Friday, February 15, 2008

Beading with Deana Hartman

Today I took a beading class taught by Deana Hartman and sponsored by Coastal Quilters Guild of Santa Barbara and Goleta. It was well attended and so much fun. I have a gazillion beads, picked up at various quilt shows and at bead shops I have visited under the influence of friends but, until now, I have scattered beads here and there on the occasional quilt, without understanding the true value of the little glass treasures. I'm a changed woman, now! Deana is a talented and organized teacher and taught many stitches, simple and advanced, but I was so fascinated with the effects of the bead collage that it was all I did. Here is a detail of the area I spend the majority of my time today:

Wolf Moon is a small quilt that I made several years ago when I was making a series of quilts based on names of the full moons from various folk or Native American traditions. I liked it before, but it is really turning into something special now.

Sunday, February 10, 2008

One Great Day

Yesterday was such a great day! When I list things in my life to be grateful for, every factor of my day yesterday will be included. My two wonderful friends took me to Empress Pavillion in Los Angeles for dim sum brunch, followed by a trip to FIDM to see the exhibition of costumes from about a dozen movies made in 2007.

I'd never been to a restaurant that specializes in dim sum like the Empress Pavillion and was it an adventure. Bear with me if you already know the drill - huge room, at least one hundred tables, servers and bus boys dashing everywhere, and, best of all, the dim sum women and their carts trundling around, dispensing the goodies. It took us a bit to get the hang of it, but we soon discovered that if we wanted the attention of the cart-bearer, we had best raise our hands and wave for all we were worth, because she who hesitates is lost in obtaining the best dim sum. We learned our favorites of the day and, personally, I feel ready to return soon to get the best again, and try some new dish.

Then we inched our way throught the traffic for the Chinese Lunar New Year of the Rat parade for a very long time to get a few blocks over to FIDM for the costumes. We stopped for coffee and since it was warm and gorgeous in Los Angeles, we sat out in the little park at FIDM while I opened my birthday gifts. My friends are women of amazing generosity and taste, so I received wonderful things from Linda including earrings and special soap from Kauai and this:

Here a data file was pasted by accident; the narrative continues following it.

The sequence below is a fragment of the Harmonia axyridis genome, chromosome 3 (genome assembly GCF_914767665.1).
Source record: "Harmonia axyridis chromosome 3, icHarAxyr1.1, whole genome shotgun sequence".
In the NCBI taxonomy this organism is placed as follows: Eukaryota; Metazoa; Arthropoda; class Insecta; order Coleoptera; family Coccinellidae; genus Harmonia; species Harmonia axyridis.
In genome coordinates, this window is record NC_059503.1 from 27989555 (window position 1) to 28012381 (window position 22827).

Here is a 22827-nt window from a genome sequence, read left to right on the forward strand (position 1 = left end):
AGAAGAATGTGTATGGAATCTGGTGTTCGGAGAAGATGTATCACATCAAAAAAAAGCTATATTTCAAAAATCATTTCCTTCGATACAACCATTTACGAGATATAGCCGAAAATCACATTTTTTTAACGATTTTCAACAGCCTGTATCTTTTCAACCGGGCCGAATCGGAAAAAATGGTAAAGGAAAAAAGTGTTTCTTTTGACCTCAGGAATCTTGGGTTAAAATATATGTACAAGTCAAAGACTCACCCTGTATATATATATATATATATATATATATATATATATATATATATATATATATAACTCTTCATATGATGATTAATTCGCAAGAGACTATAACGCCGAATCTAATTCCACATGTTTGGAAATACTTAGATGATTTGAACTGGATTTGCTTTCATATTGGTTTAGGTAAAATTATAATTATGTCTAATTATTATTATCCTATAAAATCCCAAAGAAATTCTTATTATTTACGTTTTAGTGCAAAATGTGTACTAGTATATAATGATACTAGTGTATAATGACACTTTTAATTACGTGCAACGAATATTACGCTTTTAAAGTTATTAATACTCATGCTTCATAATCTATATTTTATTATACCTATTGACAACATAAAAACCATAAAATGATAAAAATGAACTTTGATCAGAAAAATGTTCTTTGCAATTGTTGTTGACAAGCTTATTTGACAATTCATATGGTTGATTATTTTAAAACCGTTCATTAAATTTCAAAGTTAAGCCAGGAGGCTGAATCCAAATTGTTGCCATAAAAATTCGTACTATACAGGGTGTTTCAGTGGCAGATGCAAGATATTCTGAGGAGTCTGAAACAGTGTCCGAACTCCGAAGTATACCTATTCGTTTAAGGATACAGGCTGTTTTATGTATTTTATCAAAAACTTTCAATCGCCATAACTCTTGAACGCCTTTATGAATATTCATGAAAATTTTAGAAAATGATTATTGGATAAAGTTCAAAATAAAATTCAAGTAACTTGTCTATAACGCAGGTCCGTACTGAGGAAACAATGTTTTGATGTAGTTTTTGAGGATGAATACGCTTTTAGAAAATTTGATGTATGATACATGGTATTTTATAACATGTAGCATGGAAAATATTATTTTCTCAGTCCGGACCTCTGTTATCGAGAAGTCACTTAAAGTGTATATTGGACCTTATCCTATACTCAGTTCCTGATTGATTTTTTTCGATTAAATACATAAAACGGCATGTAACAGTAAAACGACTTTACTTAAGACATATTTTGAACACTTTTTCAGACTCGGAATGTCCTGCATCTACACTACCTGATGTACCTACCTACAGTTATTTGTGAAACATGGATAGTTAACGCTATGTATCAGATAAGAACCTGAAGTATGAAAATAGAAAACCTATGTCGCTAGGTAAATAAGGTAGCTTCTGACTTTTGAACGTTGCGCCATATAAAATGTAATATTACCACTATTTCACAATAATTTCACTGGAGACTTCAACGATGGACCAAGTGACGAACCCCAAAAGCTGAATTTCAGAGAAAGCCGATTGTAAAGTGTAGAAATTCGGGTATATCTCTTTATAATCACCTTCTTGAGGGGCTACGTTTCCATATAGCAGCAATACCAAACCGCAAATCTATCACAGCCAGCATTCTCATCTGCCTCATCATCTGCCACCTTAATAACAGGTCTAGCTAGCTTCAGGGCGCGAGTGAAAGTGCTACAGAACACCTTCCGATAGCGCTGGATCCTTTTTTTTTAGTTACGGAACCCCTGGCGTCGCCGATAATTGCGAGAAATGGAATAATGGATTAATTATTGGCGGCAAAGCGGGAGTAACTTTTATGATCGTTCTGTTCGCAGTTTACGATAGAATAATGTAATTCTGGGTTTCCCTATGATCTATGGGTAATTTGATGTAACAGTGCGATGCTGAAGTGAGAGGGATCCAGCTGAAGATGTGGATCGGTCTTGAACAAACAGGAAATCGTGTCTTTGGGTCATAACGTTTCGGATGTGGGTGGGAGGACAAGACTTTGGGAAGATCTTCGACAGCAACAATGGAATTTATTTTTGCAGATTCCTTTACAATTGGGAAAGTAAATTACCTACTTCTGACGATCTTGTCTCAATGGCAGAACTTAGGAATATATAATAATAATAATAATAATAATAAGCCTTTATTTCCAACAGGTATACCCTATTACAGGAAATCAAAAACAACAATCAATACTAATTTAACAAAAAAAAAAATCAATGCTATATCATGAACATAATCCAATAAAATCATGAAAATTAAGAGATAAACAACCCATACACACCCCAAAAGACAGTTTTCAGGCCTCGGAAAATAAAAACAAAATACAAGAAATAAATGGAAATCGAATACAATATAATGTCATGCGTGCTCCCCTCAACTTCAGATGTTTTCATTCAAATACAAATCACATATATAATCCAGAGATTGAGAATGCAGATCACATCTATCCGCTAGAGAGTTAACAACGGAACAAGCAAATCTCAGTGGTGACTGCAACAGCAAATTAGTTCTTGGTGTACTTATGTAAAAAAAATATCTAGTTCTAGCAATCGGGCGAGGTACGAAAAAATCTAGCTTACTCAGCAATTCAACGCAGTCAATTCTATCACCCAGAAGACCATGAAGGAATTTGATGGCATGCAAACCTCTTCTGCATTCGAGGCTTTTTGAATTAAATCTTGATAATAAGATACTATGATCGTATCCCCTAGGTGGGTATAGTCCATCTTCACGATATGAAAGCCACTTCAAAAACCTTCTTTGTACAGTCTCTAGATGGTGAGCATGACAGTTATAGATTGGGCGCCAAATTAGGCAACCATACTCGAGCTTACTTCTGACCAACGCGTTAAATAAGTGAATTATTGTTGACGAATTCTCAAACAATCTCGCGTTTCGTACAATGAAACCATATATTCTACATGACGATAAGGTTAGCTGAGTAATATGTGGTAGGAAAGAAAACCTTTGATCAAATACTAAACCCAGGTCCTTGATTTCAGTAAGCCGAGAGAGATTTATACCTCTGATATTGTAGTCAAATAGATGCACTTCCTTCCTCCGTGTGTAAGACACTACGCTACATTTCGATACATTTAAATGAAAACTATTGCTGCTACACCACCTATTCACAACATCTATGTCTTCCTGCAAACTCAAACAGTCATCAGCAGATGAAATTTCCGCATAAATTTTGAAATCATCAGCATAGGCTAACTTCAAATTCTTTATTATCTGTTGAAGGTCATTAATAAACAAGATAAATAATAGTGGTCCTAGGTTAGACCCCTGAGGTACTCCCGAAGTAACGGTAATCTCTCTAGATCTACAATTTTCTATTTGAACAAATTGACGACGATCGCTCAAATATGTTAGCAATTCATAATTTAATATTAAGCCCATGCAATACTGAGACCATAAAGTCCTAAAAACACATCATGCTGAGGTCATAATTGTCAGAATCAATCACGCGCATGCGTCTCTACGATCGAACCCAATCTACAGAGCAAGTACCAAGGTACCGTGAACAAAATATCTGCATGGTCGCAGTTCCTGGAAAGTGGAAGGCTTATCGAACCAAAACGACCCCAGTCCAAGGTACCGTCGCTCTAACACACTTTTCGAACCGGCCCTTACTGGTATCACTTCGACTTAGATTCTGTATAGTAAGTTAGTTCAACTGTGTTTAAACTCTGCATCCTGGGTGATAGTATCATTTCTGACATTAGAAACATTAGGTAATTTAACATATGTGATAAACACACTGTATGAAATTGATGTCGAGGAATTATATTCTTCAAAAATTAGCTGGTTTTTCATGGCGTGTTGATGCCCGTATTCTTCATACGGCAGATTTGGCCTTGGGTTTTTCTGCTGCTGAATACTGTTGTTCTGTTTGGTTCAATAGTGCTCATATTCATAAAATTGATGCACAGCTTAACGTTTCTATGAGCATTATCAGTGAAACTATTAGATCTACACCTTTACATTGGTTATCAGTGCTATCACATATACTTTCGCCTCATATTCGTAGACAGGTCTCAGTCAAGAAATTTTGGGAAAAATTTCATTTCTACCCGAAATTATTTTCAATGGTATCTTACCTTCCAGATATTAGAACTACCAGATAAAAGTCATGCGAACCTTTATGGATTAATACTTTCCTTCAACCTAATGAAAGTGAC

Doesn't everybody need a peeler with a monkey handle?


Handmade by Mary.

Am I not one of the luckiest people in the world?

The costumes at FIDM were fascinating, though we agreed, not quite as intriguing as in years past. One again, the favorites included the things that had the most texture, a couple of pieces from The Golden Compass, the wicked queen costume from Enchanted, and an amazing and understated black dress from La Vie En Rose. There was a dress from 3:10 To Yuma that could be overlooked due to the dull and faded colors, but it was a masterpiece of detail.

All in all, a beautiful winter day in Southern California, good food, and good friends. I have so much to be grateful for.

Wednesday, February 6, 2008

Yes We Can

In this new year, I do believe we can.....

Sunday, February 3, 2008

Symbolism in Chinese Textiles at SBMA

This afternoon, my friend, fiber artist Mary Norton, and I went to the Santa Barbara Museum of Art to see Everyday Luxury: Chinese Silks of the Qing Dynasty (1644-1911). We also attended a lecture entitled Hidden Meanings in Chinese Costumes and Textiles by Terese Tse Bartholomew, recently retired Curator of Chinese Decorative Art at the Asian Art Museum of San Francisco.

The textiles are rich and intriguing on their own (I was especially fascinated with the silk gauze robes), but to then learn of the symbolism encompassed in the decorations was to add another dimension to the appreciation of these complex and beautiful garments. Of course, the symbolism was so many-layered and extensive that keeping track of it all was impossible, but much of it related to prosperity, longevity, and especially the hopes and wishes for a happy marriage in order to produce many male children, wishes for the male child to go far in life and reflect well on the the parents, and to have his own male children. There was not one symbol for women except as a marriage partner to provide male children. While the women's robes in the exhibit were beautiful, the lecture really drove home, to me, how little value was placed on women during the Qing Dynasty in China.

My favorite symbols were the wish-granting clouds, wish-granting mushrooms and wish-granting sticks. I would very much like to get my hands on some of those!

The exhibit runs through February 17, 2008. I encourage my local readers to make a point of seeing it before it closes, it is well worth a winter's afternoon.